It’s been a month since Newark officials stopped widespread distribution of free bottled water, after they said expanded testing showed that tap filters were working to remove lead contamination from city drinking water in a part of town where elevated readings had been detected.
But on Monday, city residents were again picking up bottled water — in this case, from pallets donated by a Texas charity — saying they are still worried about the dangerous element in their drinking water, and expressing doubts about the assurances offered by officials.
Among those who stopped by Paradise Baptist Church was Cassandra Pullin, who claims city officials said she wasn’t eligible for the limited water they are still distributing, mostly to pregnant women and families with small children, because apartment buildings like hers don’t have the lead service lines that have been tagged as the culprit in the lead crisis.
“They’re picking and choosing who they want to give water to — at least, that’s how I feel,” she said, noting that she is pregnant and has two small children.
A steady stream of residents lined up for water at the church on 15th Avenue. Some say they got turned down by the city when they asked for lead filters and water.
“They told me my area was good, but evidently it’s still not good,” said resident Linda Hoover. “I don’t trust the water, still.”
In early October, city officials stopped widespread water distribution, after reporting that tests of PUR filters conducted with the federal Environmental Protection Agency proved they worked in 97% of samples.
The filters are intended as a short-term protection for impacted residents, while the city implements a new corrosion-control treatment. It’s also working on a long-term solution to replace all lead service lines within two years, tapping a $120 million loan from Essex County. It’s done 2,000 lines, so far.
But critics say the recent action follows months of mixed — and sometimes inaccurate — messaging by City Hall.
“Many people, frankly, don’t trust the water right now and are insisting on using bottled water,” said Erik Olson of Natural Resources Defense Council. “And once that trust is broken, it’s hard to regain it.”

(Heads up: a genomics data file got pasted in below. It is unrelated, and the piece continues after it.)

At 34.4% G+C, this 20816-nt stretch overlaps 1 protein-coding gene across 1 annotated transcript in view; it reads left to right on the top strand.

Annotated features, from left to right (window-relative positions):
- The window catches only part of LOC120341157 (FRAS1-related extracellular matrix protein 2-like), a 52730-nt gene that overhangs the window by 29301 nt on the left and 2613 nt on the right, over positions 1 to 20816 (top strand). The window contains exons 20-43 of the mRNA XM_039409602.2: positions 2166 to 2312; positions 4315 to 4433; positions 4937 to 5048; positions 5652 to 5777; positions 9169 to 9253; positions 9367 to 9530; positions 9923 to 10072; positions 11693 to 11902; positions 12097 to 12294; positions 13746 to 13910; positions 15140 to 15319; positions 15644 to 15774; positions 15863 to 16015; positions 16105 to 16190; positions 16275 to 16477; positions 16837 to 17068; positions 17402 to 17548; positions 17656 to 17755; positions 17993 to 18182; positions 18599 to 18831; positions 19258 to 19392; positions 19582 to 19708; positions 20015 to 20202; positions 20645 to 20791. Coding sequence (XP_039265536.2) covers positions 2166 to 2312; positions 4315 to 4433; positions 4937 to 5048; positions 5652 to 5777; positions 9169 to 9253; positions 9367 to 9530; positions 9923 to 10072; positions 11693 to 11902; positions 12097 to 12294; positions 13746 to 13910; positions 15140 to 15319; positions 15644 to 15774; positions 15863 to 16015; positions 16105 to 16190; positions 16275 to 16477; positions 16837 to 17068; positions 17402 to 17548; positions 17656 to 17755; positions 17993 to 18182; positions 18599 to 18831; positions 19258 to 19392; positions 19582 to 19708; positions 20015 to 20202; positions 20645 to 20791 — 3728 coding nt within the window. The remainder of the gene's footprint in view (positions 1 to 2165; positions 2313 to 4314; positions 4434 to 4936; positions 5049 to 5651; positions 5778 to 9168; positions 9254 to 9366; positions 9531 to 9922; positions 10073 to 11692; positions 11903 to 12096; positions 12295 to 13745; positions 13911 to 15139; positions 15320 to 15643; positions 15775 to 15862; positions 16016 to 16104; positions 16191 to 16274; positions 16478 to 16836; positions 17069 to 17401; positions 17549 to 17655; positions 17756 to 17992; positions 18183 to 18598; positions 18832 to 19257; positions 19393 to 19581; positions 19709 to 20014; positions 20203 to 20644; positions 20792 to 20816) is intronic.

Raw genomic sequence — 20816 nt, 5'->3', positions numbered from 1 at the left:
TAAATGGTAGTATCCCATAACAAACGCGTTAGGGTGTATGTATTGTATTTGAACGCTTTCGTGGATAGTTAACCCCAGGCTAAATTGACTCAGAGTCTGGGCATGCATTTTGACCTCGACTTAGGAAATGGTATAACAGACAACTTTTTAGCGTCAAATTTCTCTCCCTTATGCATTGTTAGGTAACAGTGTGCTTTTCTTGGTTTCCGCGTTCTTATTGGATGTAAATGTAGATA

The national environmental advocacy group had teamed with a city organization to sue Newark over lead contamination, filing a new complaint on Oct. 25 that requests renewed wide water distribution by the city, independent oversight of the city’s lead testing protocols and more transparency. The new complaint also seeks information on the EPA lead filter tests, which haven’t been released.
“The city is saying that the water filters work 97 to 99% of the time, but they haven’t been willing to share that data publicly,” Olson said.
In a statement, the city defended its actions: “Newark’s response to our lead situation is unprecedented and we wish people would stick to the facts instead of trying to fuel hysteria for their own self-serving aggrandizement. […] No major city has ever undertaken such a task with such expedience, and will complete it so quickly. That is the real story here.”
Residents have also complained that, despite a new $1 million, door-to-door public information program, official instructions about how to use the tap filters still confuse some people.
“Even with the filter system, they’re saying, ‘Look, when you get up in the morning, turn it on and let it run for 10 minutes. And then the filter should start working,” said Bishop Jethro James of the Paradise Baptist Church.
Meanwhile the Texas charity — JB Dondolo, Inc., which raised $2,000 at a charity function in Dallas specifically for Newark — plans to deliver another six pallets of water soon. Paradise Baptist has handed out 60,000 cases already.